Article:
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The Diva's DVD Review of Our Family Wedding (2010)

 

The Diva's review of
Our Family Wedding (2010)

 

Our Family WEdding
Rated;running time of 1 hour and 30 minutes
Genre: Comedy
Written by: Wayne Conley, Malcolm Spellman and Rick Famuyiwa
Directed by: Rick Famuyiwa
Cast: Forest Whitaker , America Ferrera, Carlos Mencia, Regina King, Lance Gross , Diana Maria Riva, Anjelah Johnson , Lupe Ontiveros, Taye Digg
Theatrical Release Date: 3/13/10 DVD Release July 13, 2010


Rotten Tomatoes Rating: 13% - Rotten
data provided by the-numbers.com

Theatrical Performance
Total US Gross
$94,835,059
International Gross $50,823,111
Worldwide Gross $145,658,170

WARNING - SPOILERS BELOW.

The Digest

Marcus Boyd (Lance Gross) Lucia Ramirez (America Ferrara) have some news for their folks. Not only will they be meeting each others families for the first time, they are announcing that they are getting married. It doesn’t matter that has finished medical school and is joining Doctors without Borders. He’s black and she’s Mexican and this is sure to stun her family. She has dropped out of law school to become a teacher. A fact that her parents don’t know but should his father find out, he will think that she is not good enough for his son.

Lucia’s parents, Miguel (Carlos Mencia) and Sonia (Diana Maria Riva) are harding working upper middle class americans who got married young while Marcus’ upscale father Brad, (Forest Whitaker) is a divorced, womanizing d. j. They couldn’t be more opposite. Their relationship is off to a rocky start due to a fight between Brad and Miguel before they even know who the other is.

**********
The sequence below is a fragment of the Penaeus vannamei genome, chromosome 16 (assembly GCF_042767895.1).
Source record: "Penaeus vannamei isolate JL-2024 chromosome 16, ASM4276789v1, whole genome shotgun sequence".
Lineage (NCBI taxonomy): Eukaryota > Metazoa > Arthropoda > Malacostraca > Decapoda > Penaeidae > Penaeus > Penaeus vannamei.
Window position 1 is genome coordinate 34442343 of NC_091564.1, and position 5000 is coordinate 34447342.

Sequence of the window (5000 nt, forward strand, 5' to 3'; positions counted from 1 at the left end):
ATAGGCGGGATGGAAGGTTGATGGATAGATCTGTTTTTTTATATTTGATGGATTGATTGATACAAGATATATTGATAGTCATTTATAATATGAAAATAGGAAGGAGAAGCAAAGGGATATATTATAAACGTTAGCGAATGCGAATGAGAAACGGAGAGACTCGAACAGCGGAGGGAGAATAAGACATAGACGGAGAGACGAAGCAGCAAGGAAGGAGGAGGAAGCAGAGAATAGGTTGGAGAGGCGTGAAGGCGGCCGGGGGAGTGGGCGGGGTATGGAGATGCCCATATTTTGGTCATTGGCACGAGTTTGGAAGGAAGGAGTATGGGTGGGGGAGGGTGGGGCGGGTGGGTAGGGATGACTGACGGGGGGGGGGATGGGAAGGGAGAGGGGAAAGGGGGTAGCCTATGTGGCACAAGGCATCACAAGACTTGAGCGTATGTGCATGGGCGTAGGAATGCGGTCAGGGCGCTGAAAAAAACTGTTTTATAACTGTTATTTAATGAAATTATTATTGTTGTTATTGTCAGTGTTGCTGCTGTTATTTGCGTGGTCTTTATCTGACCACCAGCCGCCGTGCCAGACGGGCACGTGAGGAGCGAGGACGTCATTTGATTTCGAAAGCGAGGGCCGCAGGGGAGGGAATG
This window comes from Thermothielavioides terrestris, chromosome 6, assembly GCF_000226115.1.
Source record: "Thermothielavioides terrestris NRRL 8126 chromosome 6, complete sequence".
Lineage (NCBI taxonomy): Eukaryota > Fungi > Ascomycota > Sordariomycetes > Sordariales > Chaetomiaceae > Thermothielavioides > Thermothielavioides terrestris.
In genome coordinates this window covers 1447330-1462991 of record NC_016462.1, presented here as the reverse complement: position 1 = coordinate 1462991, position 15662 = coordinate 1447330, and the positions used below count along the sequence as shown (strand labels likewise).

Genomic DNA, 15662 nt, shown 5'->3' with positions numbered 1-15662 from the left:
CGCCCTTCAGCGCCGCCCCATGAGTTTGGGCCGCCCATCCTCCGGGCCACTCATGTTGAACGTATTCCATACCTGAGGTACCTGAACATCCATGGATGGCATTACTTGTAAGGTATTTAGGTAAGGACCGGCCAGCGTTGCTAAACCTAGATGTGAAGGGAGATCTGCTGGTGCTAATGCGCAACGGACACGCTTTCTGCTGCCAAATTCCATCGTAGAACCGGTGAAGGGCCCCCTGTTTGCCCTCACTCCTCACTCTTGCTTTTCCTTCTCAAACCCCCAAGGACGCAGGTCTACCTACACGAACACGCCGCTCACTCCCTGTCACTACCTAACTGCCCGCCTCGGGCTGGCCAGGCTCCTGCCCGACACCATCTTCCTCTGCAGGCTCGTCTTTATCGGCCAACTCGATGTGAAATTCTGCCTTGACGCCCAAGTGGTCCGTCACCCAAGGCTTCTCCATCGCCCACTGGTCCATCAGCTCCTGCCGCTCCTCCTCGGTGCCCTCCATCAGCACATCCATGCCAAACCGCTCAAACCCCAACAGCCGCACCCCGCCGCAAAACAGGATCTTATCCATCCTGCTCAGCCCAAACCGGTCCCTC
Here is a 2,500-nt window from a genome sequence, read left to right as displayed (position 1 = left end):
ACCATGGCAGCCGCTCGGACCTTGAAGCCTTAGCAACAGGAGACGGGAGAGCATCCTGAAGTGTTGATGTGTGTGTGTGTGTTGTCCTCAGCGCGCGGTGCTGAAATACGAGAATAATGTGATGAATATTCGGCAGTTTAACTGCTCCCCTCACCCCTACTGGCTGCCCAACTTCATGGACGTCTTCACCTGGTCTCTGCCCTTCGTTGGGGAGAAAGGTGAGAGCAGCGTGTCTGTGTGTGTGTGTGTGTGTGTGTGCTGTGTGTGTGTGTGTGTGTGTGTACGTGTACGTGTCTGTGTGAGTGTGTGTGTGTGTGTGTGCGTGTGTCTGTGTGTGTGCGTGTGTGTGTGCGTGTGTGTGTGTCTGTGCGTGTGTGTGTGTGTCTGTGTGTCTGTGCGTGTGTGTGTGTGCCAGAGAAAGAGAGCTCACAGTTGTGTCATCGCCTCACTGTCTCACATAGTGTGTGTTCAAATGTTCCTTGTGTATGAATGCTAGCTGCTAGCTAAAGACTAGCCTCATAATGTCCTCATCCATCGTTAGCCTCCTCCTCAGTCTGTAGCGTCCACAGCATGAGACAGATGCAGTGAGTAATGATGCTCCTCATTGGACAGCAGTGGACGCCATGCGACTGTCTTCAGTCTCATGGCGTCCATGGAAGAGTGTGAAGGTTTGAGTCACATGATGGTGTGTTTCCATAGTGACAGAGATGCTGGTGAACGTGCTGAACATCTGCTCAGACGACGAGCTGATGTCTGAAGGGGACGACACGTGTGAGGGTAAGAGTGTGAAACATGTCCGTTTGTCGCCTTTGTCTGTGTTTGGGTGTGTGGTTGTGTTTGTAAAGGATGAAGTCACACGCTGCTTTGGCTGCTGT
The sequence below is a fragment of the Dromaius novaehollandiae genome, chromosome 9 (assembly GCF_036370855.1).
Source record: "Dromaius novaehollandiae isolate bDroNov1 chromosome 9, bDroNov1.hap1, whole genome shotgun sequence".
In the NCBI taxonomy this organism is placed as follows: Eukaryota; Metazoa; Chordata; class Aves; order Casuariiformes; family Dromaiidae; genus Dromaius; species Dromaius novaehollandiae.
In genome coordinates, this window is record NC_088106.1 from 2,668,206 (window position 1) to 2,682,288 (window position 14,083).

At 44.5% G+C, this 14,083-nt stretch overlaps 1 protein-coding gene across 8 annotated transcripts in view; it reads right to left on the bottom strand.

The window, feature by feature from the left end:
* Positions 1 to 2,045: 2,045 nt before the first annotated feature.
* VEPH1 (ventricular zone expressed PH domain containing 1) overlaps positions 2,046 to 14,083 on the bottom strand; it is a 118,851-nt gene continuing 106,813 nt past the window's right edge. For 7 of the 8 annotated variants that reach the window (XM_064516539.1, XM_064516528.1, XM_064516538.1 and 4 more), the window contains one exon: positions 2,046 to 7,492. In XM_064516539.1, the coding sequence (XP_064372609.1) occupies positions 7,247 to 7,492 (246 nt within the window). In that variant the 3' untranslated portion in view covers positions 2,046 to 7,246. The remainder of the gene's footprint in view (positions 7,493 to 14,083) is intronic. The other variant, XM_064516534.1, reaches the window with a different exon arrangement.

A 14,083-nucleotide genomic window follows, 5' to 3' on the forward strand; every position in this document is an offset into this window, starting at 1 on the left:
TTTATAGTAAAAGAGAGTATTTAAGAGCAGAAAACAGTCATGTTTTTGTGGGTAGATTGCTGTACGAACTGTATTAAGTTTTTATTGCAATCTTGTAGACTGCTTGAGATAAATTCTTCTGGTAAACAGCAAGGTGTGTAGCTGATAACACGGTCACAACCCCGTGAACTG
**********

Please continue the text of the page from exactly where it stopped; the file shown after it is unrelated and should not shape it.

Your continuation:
Once they inform their parents and Marcus’ mother figure, Brad’s best friend Angela (Regina King) that they are getting married in 3 short weeks, they pair must overcome the obstacles of race and lack of honesty to make it down the aisle, but not before they have to do some soul-searching and decide what is really important to them.

The Dish

Um wow. And not in a good way. I went through an identity crisis when I was a teenager. I wanted to be Hispanic. All had a Mexican boy friend, I spoke mostly in Spanish and I hung out with all the chicas. I changed my name to Kamalita and essentially drove my mother, who doesn’t speak Spanish, crazy. This phase lasted roughly a year. It ended when I went to Tijuana on the trolley and thought it would be cute to come back over the border and communicate with customs in their native tongue. Cool right? Not when you ain’t got no papers! All I had was my ASB card. My mother had to come to the border with my birth certificate and that ended my identity crisis, under duress..

So my point of all this was twofold – one, in my experience, I was welcome into every home I went into and my boyfriends mother and grandmother adored me as much as I them. I spent a lot of time there. And Carlos was and still is fine, btw. I coulda been Senora Rodriguez.. Hah! I can’t speak for every Mexican family, but I never once saw a goat brought in for sacrifice at a wedding. I never saw one ‘Tia” or Abuelita destroy a cake out of spite. I liked that Lucia was studying to be lawyer and that her family was upper middle class. I had high hopes, but then the stereotypes quickly bore that out to ridiculousness.

I might have been able to forgive some of this if the movie had actually been funny. I spent most of my time just scratching my head. It reminded me of “Soul Plane”, in that I’m sure that everyone really thought it was a good idea. Or better still one of the actors signed on for whatever reason and the rest followed- “It’s got Forrest Whittaker attached!”

 
The Directive

I really wanted to like this. Perhaps if you can just  not deal with the racial aspects of it, you'll find it funnier than I did.

3BC Ratingsred light

 

Our Family Mess.


Copyright Kamal "The Diva" Larsuel-Ulbricht, 2010
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3BC Ratings Elementary, My dear readers. But not in a nice way.

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